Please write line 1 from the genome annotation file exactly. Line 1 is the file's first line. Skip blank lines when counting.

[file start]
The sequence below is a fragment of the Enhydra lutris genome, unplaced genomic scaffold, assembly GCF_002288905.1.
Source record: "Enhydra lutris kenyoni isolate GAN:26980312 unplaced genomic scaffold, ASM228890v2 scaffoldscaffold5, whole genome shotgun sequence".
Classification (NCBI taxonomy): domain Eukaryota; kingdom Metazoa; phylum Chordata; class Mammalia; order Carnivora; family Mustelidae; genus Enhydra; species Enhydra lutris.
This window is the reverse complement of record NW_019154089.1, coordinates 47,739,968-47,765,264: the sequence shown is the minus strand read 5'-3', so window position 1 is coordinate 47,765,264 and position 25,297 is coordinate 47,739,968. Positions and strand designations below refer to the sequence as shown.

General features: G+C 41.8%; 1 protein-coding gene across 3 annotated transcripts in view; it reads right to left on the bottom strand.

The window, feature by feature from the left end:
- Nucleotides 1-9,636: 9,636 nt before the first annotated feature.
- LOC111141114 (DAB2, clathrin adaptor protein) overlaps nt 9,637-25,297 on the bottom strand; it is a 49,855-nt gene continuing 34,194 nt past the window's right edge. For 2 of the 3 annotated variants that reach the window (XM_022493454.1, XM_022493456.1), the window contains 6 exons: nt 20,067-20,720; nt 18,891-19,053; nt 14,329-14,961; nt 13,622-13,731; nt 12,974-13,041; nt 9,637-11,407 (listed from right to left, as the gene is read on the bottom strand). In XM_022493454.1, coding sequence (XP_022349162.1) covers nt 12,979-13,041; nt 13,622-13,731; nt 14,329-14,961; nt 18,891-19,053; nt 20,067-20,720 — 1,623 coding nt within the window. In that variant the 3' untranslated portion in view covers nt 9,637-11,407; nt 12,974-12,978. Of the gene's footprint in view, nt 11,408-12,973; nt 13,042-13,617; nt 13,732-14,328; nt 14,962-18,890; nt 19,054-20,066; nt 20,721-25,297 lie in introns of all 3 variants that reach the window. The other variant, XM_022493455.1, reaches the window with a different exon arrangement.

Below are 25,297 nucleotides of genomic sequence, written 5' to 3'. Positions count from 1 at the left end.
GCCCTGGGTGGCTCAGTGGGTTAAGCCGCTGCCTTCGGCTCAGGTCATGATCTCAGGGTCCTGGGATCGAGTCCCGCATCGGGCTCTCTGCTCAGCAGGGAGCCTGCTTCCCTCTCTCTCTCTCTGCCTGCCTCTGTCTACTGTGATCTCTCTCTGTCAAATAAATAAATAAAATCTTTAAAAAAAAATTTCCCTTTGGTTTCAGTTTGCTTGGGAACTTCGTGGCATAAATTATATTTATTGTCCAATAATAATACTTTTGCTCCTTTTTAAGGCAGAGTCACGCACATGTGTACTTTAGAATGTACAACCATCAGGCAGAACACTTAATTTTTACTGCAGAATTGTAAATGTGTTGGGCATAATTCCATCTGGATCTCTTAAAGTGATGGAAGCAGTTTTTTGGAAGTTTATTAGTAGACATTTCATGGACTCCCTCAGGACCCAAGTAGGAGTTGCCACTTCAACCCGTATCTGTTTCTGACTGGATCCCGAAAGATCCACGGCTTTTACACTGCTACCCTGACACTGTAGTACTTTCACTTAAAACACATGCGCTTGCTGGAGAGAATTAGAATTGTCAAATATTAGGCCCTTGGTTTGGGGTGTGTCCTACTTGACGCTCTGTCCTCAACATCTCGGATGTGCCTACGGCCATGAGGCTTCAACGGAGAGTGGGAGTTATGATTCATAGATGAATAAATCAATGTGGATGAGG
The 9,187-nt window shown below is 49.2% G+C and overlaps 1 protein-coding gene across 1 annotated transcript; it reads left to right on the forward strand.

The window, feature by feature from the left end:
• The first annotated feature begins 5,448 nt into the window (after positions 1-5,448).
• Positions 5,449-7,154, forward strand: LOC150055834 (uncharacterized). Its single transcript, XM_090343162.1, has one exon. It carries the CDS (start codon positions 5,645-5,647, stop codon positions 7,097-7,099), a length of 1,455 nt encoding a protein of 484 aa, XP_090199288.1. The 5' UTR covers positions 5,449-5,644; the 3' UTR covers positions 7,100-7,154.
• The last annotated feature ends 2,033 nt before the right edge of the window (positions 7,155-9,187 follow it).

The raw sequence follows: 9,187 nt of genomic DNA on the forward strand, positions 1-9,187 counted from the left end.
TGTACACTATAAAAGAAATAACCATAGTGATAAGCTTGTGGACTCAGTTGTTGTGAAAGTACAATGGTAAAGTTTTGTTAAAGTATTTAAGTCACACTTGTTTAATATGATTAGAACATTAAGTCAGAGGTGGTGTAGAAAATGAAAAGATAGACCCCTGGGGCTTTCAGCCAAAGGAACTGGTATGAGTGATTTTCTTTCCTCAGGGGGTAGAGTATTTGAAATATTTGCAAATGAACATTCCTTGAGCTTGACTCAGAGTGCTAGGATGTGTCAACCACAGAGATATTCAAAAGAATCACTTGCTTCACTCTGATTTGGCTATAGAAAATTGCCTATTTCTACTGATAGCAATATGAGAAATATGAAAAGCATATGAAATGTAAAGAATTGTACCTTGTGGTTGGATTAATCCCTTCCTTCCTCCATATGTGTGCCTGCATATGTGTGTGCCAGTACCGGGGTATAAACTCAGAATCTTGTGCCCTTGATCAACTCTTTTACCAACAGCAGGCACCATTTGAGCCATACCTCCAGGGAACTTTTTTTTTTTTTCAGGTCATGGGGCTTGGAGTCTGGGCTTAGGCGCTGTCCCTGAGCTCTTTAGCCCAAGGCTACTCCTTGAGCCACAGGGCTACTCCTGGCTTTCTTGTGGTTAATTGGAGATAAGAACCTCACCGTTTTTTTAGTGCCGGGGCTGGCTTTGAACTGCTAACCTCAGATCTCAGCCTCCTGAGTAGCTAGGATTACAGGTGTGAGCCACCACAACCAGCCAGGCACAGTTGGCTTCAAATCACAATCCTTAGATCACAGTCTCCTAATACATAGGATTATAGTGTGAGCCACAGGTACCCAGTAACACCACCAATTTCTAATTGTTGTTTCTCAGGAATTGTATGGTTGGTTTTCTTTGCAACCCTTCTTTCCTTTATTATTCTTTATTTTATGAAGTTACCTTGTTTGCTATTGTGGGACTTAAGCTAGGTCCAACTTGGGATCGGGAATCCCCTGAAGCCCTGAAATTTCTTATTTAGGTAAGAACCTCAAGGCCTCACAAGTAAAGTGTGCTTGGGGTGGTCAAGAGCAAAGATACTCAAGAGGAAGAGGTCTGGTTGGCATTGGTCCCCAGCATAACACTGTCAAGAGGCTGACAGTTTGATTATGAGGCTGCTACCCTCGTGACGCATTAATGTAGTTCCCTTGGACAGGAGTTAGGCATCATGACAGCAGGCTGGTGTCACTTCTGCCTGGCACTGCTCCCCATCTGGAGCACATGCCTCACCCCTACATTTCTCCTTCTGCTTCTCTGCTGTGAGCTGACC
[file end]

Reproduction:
The sequence below is a fragment of the Enhydra lutris genome, unplaced genomic scaffold, assembly GCF_002288905.1.